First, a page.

3) How did the outcome of this experiment impact the future of research?

As Zimbardo put it, the toughest, must brutal guard in the 'prison' received the nickname "John Wayne" from the prisoners. About one-third of the 'guards' seemed to particularly enjoy their authoritarian role, and acted with great harshness and sadism, yet the researchers had not picked up any such traits during their interviews and psychological tests." Zimbardo asked: "Where had our 'John Wayne' learned to become such a guard? How could he and others move so readily into that role? How could intelligent, mentally healthy, 'ordinary' men become perpetrators of evil so quickly? These were questions we were forced to ask." About one-third of the 'guards' were 'good guys' who even did small favors for the 'prisoners' and treated them fairly humanely, while another third were the sort of 'tough but fair' types who followed orders and upheld the norms and regulations of the 'prison', but without arbitrary cruelty or sadism. All of these types are familiar ones in any such situation in real life, whether prisons or even concentration camps. Of course, the more lenient or humane guards also risked being criticized by their stricter colleagues for being to easygoing with the prisoners.

At the other extreme, one of the prisoners was nicknamed "Sarge" who stood out "because he was so military-like in executing all commands." Certainly this was the type of prisoner the 'guards' and 'staff' preferred, and by the end of six days they had broken all of the remaining prisoners completely, so they simply obeyed the orders of the 'prison authorities' without question. This raises the question of how someone like "Sarge" could adapt to the role of broken, helpless, complaint prisoner so quickly and completely.

At the end of the study, "all the prisoners were happy the experiment was over, but most of the guards were upset that the study was terminated prematurely." This raises the question of just what psychological rewards the 'guards' had obtained by this grant of arbitrary power over other human beings, including the ability to physically, sexually and emotionally abuse them, and control every aspect of their lives, including eating, sleeping and use of the bathroom and shower facilities. Was this authoritarian (or totalitarian) personality innate, or learned through popular culture, family life and 'normal' socialization?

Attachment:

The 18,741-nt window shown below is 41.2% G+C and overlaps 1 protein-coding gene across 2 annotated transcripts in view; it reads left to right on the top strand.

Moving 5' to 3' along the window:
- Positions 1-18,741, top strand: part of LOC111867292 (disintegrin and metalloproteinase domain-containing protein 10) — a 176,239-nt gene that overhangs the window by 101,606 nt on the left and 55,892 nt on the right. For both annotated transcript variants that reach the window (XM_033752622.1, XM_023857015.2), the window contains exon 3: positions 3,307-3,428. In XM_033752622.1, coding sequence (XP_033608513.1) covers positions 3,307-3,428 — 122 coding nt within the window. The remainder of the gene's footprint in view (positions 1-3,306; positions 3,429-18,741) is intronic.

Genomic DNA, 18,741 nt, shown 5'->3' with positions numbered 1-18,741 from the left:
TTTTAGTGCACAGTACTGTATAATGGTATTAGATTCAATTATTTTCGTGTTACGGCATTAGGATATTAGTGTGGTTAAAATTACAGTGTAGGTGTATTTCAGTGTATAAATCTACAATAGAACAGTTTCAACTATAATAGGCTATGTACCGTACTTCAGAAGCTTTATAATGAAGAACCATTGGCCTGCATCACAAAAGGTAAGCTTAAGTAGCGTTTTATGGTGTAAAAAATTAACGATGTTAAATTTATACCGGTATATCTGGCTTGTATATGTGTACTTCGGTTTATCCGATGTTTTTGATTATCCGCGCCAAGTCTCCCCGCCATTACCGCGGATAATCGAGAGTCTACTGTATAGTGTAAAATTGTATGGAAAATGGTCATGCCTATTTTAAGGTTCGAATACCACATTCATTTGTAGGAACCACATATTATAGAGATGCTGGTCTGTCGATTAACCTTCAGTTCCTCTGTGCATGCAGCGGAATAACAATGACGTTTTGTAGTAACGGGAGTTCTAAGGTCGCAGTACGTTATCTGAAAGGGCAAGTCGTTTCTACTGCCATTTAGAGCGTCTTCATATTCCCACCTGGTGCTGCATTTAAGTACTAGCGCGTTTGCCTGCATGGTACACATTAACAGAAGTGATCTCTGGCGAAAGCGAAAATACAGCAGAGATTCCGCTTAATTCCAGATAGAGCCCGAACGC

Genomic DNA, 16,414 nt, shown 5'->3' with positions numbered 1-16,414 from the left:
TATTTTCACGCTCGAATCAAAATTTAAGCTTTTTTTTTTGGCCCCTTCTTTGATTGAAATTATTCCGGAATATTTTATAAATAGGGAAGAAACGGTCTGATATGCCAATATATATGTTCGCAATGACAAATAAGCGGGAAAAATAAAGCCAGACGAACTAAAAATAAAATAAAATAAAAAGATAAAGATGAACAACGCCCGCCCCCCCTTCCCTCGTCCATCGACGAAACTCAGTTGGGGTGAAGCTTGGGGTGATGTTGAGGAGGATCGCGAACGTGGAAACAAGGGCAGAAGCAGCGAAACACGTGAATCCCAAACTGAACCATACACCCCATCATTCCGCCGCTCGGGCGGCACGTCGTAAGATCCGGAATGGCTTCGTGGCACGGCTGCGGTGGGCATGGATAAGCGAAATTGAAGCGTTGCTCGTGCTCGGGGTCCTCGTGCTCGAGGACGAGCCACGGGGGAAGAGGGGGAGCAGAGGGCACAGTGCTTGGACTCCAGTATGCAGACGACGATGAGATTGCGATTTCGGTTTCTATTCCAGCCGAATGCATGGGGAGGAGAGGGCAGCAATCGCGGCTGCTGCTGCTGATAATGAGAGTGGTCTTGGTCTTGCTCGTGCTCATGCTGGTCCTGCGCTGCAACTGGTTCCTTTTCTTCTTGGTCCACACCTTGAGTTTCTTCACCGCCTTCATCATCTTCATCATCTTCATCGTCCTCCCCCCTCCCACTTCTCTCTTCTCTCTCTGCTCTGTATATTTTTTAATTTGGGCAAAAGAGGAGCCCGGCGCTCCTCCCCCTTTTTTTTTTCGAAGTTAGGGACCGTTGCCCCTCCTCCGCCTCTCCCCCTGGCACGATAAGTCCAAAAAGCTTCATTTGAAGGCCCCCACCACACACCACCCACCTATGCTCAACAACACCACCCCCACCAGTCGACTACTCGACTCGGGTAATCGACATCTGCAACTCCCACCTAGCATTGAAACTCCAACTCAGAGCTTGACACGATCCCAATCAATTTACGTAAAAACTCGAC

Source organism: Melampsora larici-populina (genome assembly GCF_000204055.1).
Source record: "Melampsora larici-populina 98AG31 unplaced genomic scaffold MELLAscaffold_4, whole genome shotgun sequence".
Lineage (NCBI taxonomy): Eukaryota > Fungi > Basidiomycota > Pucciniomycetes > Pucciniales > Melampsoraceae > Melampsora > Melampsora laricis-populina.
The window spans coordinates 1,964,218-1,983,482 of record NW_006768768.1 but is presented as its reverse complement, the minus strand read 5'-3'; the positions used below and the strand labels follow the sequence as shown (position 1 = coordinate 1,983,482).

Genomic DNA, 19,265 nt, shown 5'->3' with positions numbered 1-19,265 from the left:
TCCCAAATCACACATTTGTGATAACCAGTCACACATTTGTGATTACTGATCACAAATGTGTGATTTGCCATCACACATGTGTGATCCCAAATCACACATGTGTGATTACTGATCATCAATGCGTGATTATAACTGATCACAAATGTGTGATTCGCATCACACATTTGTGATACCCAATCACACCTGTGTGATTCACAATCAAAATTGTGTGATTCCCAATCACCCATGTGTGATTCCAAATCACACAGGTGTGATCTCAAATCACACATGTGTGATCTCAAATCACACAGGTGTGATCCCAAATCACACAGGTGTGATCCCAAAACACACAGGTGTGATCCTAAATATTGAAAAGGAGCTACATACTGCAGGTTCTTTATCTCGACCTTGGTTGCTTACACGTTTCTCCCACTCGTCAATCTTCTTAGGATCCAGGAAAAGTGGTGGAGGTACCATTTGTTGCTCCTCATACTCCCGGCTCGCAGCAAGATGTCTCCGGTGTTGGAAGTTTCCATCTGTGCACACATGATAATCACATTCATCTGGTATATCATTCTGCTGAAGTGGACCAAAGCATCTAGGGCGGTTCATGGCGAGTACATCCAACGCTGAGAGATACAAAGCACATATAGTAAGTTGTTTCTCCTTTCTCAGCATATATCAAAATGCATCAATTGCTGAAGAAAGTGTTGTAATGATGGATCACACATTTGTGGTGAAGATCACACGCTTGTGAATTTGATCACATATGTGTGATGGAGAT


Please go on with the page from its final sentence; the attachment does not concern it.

A month after the Stanford experiment concluded, the inmates at Attica penitentiary in New York rebelled and took over the prison. This revolt was crushed when Governor Nelson Rockefeller sent in the National Guard, resulting in the deaths of many guards and prisoners. Zimbardo stated that: "one of the major demands of the prisoners at Attica was that they be treated like human beings. After observing our simulated prison for only six days, we could understand how prisons dehumanize people, turning them into objects and instilling in them feelings of hopelessness. And as for guards, we realized how ordinary people could be readily transformed from the good Dr. Jekyll to the evil Mr. Hyde."

Over the past thirty years, however, the American criminal justice system has become far harsher and more degrading than it was in 1971, and also has far more inmates under its control -- more than any other country in the Western world. As Zimbardo put it "The question now is how to change our institutions so that they promote human values rather than destroy them. Sadly, in the decades since this experiment took place, prison conditions and correctional policies in the United States have become even more punitive and destructive. The worsening of conditions has been a result of the politicization of corrections, with politicians vying for who is toughest on crime, along with the racialization of arrests and sentencing, with African-Americans and Hispanics overrepresented. The media has also contributed to the problem by generating heightened fear of violent crimes even as statistics show that violent crimes have decreased. There are more Americans in prisons than ever before. According to… [END OF PREVIEW] . . . READ MORE

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How to Cite "Business" Research Paper in a Bibliography:

APA Style

Business.  (2011, January 16).  Retrieved January 20, 2021, from

MLA Format

"Business."  16 January 2011.  Web.  20 January 2021. <>.

Chicago Style

"Business."  January 16, 2011.  Accessed January 20, 2021.